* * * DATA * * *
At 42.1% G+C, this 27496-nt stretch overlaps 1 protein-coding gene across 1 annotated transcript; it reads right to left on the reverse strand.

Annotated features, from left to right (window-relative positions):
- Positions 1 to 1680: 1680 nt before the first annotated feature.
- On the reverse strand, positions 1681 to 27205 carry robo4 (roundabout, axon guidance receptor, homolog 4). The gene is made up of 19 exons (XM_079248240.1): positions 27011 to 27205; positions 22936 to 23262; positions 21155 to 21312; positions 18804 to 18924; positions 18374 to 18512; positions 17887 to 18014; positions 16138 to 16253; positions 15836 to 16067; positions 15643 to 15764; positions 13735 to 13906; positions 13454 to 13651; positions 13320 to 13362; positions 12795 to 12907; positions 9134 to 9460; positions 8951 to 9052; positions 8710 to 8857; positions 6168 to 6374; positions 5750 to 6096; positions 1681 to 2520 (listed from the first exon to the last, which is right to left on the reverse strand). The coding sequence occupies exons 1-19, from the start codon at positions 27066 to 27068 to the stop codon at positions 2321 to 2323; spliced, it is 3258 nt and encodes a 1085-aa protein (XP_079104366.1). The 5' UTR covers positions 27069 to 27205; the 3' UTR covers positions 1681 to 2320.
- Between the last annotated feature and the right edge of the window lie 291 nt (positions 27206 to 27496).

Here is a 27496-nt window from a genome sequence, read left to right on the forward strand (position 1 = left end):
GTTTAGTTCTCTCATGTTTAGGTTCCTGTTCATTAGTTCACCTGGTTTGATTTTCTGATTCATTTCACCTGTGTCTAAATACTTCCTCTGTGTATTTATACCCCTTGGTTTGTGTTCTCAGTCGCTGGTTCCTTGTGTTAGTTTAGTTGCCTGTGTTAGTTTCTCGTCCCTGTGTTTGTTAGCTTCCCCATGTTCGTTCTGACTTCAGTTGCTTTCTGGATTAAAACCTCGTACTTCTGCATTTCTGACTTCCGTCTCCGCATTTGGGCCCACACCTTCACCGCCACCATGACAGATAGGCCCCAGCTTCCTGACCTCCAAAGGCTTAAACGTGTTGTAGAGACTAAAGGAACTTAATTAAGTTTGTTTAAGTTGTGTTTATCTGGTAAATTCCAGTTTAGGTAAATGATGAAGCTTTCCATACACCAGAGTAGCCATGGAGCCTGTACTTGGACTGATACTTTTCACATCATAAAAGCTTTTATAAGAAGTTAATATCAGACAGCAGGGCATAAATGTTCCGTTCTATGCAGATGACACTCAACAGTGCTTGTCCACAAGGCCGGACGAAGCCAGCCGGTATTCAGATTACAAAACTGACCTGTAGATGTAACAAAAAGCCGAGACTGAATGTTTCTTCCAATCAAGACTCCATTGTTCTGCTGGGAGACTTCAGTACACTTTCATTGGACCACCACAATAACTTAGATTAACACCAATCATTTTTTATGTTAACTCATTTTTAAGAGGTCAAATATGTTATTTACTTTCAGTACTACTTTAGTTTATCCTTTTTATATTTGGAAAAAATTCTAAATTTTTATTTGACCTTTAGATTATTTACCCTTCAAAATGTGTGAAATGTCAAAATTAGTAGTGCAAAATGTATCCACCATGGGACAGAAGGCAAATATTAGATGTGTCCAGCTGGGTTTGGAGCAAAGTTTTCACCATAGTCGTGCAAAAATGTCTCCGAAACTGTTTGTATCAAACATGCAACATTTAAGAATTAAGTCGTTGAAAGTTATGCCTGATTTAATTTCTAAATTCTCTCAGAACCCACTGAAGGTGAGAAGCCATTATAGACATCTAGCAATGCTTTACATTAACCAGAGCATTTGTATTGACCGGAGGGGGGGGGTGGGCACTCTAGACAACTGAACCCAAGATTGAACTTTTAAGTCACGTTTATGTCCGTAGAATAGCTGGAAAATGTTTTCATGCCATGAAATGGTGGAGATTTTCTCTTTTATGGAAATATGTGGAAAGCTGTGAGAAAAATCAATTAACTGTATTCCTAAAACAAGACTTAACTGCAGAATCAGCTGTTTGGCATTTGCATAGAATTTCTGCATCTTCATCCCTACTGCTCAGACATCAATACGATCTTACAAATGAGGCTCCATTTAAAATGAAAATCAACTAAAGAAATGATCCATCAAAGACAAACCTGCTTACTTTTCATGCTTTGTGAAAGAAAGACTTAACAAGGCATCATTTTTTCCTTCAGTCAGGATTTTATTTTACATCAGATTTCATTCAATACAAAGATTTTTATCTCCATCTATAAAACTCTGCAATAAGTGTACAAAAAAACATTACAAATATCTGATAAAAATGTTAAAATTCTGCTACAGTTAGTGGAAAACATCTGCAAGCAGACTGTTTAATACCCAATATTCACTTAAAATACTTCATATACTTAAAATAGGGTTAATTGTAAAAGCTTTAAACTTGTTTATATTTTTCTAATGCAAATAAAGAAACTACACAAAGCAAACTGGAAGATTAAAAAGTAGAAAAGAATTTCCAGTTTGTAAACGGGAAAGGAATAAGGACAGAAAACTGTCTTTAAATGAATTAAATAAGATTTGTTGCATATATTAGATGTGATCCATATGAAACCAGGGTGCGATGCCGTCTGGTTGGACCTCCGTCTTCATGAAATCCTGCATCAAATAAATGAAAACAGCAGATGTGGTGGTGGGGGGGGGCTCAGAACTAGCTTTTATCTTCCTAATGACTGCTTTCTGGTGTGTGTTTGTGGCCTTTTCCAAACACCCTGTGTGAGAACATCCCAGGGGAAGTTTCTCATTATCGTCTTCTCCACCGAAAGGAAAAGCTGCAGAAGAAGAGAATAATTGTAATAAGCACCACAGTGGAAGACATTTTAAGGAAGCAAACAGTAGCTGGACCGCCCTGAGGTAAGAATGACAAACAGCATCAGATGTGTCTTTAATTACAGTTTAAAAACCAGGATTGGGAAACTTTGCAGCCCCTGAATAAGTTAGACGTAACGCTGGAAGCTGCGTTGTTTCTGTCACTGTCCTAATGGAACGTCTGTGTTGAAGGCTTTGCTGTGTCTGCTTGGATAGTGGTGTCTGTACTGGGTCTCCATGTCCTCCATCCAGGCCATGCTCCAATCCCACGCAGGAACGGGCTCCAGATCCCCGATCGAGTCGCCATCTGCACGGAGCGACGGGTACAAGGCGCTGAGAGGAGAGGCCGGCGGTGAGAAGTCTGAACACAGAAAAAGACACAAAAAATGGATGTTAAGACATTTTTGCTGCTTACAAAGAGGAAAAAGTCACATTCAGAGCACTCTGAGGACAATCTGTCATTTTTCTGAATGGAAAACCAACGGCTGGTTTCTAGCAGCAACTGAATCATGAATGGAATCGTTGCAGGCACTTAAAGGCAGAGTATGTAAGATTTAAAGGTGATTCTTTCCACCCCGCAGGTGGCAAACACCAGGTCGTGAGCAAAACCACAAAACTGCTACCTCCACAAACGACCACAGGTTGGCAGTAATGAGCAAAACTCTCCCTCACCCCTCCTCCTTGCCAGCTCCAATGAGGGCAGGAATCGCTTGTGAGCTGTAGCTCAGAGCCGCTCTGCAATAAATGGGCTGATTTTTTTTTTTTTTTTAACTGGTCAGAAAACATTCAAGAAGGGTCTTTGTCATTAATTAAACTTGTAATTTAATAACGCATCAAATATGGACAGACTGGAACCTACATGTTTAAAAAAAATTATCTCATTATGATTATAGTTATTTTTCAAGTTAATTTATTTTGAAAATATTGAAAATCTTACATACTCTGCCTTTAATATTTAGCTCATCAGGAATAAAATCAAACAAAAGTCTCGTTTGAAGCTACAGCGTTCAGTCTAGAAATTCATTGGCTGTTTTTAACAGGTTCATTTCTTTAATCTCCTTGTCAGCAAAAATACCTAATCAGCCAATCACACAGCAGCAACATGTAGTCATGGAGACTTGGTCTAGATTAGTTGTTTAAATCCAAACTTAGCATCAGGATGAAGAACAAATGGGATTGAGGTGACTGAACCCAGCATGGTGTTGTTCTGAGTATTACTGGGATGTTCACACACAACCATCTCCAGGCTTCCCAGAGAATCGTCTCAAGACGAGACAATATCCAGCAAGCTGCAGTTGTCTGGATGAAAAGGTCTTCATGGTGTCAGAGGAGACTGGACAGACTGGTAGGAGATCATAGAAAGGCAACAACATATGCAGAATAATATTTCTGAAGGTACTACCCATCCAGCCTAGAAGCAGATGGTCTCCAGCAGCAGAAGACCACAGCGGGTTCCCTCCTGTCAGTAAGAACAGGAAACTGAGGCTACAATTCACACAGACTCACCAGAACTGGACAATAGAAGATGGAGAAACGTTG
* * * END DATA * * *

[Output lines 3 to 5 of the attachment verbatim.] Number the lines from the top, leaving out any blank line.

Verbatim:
- Positions 1 to 1680: 1680 nt before the first annotated feature.
- On the reverse strand, positions 1681 to 27205 carry robo4 (roundabout, axon guidance receptor, homolog 4). The gene is made up of 19 exons (XM_079248240.1): positions 27011 to 27205; positions 22936 to 23262; positions 21155 to 21312; positions 18804 to 18924; positions 18374 to 18512; positions 17887 to 18014; positions 16138 to 16253; positions 15836 to 16067; positions 15643 to 15764; positions 13735 to 13906; positions 13454 to 13651; positions 13320 to 13362; positions 12795 to 12907; positions 9134 to 9460; positions 8951 to 9052; positions 8710 to 8857; positions 6168 to 6374; positions 5750 to 6096; positions 1681 to 2520 (listed from the first exon to the last, which is right to left on the reverse strand). The coding sequence occupies exons 1-19, from the start codon at positions 27066 to 27068 to the stop codon at positions 2321 to 2323; spliced, it is 3258 nt and encodes a 1085-aa protein (XP_079104366.1). The 5' UTR covers positions 27069 to 27205; the 3' UTR covers positions 1681 to 2320.
- Between the last annotated feature and the right edge of the window lie 291 nt (positions 27206 to 27496).